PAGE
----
Friday, May 21, 2010
I'm in the real world now, where there is less time for just "what the heck why not" projects, I need to work with my time a lot more strategically now.
I've taken up Taekwando and Hapkido, heavily recommend martial arts to anybody.
I'm probably going to start some sort of open source web toolkit thingy soon :p
That's why this is the second to last announcement.
So I'm not doing D or ArcLib anymore, someone else can take over the project.
I guess I could give some simple advice to the D folks while I'm at it :p
A) Don't make the language a kitchen sink, purge ALL duplicate features and evolutionary stumps
B) Don't split your very small community
C) Make your language inter-operate with other languages
transmission = 2
Friday, January 1, 2010
Sunday, December 27, 2009
"This release is primarily intended to eliminate a major roadblock to the development of games and multimedia applications under Linux that is a consequence of the fact that many of the related software libraries are not available as installable packages."
These many libraries are the D libraries and programs required to have a build system on Linux. Tools are in developmental phase.
All ideas are welcome. Email clay dot smith dot r at gmail dot com.
GitHub will be the official source repository.
This move is being done to provide more exposure to ArcLib and make it easier for contributors to contribute (after the git learning curve).
Wednesday, December 2, 2009
1. Does D really want to be popular? Be the "cool" kid?, and
2. What would it take to achieve popularity (The geek view would be the most technically superior language will win, but this is like saying the smartest man has the best chance of becoming president, we see how that works out in the real world ;) )
Disclaimer: Within a finite amount of time, I wrote this quickly, fully explaining the finer details would take a lonnng time ;)
D language popularity can increase dramatically if:
* C++ support is improved
* D is ported to .Net
* D is ported to JVM
* Driver-run grassroots marketing campaign (kind of like intelligent spam or context-sensative ads, where the driver is the central machine that tells where to advertise and when and how, etc, and people would post on different sites. The driver machine could be a community member who organizes this campaign on a wiki, and D citizens could carry out the deed.)
Maybe this is just stating the obvious, but if popularity is really what D wants then features are not the choke point or problem with D adoption, I see the choke points as
* How well does this language interact with others?
* How stable is this language ?
I think the D language can make great strides by riding piggy back on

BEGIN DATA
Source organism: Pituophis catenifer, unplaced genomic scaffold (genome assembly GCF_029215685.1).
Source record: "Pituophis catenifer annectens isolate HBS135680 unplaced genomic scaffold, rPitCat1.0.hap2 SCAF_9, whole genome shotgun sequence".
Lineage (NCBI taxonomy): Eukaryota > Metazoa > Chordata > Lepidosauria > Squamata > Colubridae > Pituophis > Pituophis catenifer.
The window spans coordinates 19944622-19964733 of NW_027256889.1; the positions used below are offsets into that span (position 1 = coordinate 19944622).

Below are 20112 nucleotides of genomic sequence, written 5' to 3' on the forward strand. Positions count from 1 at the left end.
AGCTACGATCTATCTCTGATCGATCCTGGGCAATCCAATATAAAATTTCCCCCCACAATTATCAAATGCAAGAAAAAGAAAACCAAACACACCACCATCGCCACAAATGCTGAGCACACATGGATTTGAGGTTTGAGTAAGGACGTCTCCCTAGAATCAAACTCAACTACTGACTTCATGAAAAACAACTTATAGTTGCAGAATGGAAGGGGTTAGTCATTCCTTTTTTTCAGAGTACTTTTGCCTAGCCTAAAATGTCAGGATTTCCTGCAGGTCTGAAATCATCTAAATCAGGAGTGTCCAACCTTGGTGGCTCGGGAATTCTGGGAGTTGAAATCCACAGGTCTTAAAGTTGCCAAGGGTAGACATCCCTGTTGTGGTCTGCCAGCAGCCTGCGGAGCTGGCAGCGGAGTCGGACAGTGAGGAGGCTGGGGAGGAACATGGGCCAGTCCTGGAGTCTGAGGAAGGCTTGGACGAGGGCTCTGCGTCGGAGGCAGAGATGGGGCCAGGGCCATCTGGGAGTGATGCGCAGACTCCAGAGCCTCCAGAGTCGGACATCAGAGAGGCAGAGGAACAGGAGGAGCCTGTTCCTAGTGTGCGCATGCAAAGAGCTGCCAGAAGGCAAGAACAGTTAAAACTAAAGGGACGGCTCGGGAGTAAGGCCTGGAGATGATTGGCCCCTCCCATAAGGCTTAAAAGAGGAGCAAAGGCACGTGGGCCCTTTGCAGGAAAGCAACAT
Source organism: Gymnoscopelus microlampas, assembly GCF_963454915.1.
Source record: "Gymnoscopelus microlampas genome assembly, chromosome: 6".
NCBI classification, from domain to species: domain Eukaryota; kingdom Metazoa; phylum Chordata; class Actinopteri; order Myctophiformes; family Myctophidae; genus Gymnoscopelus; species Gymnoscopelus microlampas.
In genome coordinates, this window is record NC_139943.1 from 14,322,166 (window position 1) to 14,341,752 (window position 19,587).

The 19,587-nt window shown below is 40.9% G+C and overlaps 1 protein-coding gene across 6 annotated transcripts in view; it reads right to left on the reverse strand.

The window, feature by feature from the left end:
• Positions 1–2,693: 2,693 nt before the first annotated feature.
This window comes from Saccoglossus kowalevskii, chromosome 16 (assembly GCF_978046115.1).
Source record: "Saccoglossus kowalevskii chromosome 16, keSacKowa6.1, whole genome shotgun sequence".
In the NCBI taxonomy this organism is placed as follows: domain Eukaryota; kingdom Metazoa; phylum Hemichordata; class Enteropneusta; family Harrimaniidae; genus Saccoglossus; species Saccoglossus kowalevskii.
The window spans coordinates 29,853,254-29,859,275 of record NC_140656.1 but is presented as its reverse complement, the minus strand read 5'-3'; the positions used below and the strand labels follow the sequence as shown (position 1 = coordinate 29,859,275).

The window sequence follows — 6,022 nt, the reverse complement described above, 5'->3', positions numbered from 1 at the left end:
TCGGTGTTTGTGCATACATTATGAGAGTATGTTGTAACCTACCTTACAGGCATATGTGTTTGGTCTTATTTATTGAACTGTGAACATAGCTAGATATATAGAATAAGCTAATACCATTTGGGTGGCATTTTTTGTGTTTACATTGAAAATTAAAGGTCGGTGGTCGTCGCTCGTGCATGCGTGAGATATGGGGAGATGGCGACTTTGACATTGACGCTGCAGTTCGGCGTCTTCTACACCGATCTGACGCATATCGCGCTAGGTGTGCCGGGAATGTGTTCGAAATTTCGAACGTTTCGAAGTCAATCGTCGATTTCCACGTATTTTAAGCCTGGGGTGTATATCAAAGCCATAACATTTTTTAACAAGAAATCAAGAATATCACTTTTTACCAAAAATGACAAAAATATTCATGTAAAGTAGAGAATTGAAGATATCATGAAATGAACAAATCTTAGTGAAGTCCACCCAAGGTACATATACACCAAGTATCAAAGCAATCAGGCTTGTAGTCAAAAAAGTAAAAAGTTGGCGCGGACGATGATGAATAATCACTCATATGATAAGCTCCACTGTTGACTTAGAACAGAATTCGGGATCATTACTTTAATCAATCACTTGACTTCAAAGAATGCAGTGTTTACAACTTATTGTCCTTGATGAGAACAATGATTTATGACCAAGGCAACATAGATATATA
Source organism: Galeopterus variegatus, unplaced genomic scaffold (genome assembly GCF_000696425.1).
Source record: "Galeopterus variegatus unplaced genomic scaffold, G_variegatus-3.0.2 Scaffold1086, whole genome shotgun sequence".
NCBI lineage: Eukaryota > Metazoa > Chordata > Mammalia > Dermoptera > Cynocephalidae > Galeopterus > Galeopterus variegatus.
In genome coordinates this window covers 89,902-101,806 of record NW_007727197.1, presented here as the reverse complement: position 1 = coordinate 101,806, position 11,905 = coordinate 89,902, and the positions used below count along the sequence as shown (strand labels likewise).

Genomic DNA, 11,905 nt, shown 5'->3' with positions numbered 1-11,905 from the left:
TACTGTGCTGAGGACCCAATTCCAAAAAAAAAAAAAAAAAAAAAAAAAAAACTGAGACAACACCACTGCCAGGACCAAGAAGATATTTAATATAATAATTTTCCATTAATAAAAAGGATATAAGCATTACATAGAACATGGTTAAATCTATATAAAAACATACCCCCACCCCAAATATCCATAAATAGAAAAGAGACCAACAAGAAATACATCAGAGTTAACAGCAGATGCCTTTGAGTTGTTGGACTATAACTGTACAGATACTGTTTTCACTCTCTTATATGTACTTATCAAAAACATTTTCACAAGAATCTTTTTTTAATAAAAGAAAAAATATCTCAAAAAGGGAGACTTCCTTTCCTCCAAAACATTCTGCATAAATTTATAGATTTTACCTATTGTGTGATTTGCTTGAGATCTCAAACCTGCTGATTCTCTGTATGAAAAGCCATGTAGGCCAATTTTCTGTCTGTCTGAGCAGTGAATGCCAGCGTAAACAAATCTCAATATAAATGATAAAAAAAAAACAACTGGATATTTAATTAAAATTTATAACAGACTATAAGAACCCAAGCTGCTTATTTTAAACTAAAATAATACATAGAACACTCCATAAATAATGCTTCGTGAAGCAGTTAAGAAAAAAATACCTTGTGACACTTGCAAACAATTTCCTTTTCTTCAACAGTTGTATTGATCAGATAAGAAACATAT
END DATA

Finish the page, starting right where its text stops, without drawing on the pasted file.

* .NET MSIL (Doesn't exist?)
* JVM (Doesn't exist?)
* C++ (D 2.0 implementing this somewhat)
* C (already done)
The fact is that no one wants to re-invent the wheel, I would never have used D if not for the fact that it can ride on C's progress. Similarly, it is very feasible to have D run on top of C++, MSIL, and JVM.
Great progress have been made in both the .NET and Java libraries, and I suspect D or a similar language would do well there.
D wouldn't do as well on .NET as Java perhaps because C# is already halfway decent, but it would increase D adoption anyways.
D on JVM on the other hand, if it's possible then I think it can be a big hit. You can say there are fundamental philosophical differences between JVM and D, but I see it as a way to increase D adoption. Then suggest move to mainline D when speed is a greater concern.
Now, I'm not the one to do this work anytime soon, but perhaps it is a good idea to remind others. I think language adoption comes from
1. How well the language interacts with existing technologies (Only can interact with C and C++ with a lot of effort, no MSIL or Java interaction)
2. How useful the language itself it (D is already incredibly useful)
3. Language stability (Rapid growth is a good start, however without stability its like trying to build a building on a fault-line )
4. Massive marketing machine (D's actually doing decent in this)
Looking at these points it becomes obvious why languages are successful. Interpreted languages have gotten away with not requiring too much compatibility because of their nature, and C# and Java are decent products with a good amount of hype behind them. C had AT&T and was actually useful, and C++ became popular on the sole fact that it extended C.
Now we have D, which talks to C and therefore the next "C".
D can also be the next "C++", "Java", and "C#" if D can have direct access to these languages libraries.
Wednesday, November 18, 2009
I'm working on implementing an SVG loader / renderer using ChristianK's resurrected scenegraph extension for rendering. Also, SirAlaran is working on a arc.x.level extension and tilemap editor, take a look here:
All in all, things are looking up.
Tuesday, November 3, 2009
I would like to announce the latest release of ArcLib, Arc v.03 GUI-Physics-Refactor release. See http://www.dsource.org/projects/arclib/report/6 for full list of work done on this release.
The greatest changes were made to the structure of the project. Also includes the joystick support, camera, per pixel collision detection, sprite, and 2d lighting system.
See http://dmedia.dprogramming.com/?n=Tutorials.ArcIntro for getting started with D and ArcLib.
The real purpose of this release is that I finally got everything working and cleaned up in the trunk. I had ported the hybrid GUI, but don’t have time to support it because of the massive amount of code and my lack of familiarity with the system. I will also drop scenegraph unless others want me to keep it.
I will now create the stable branch.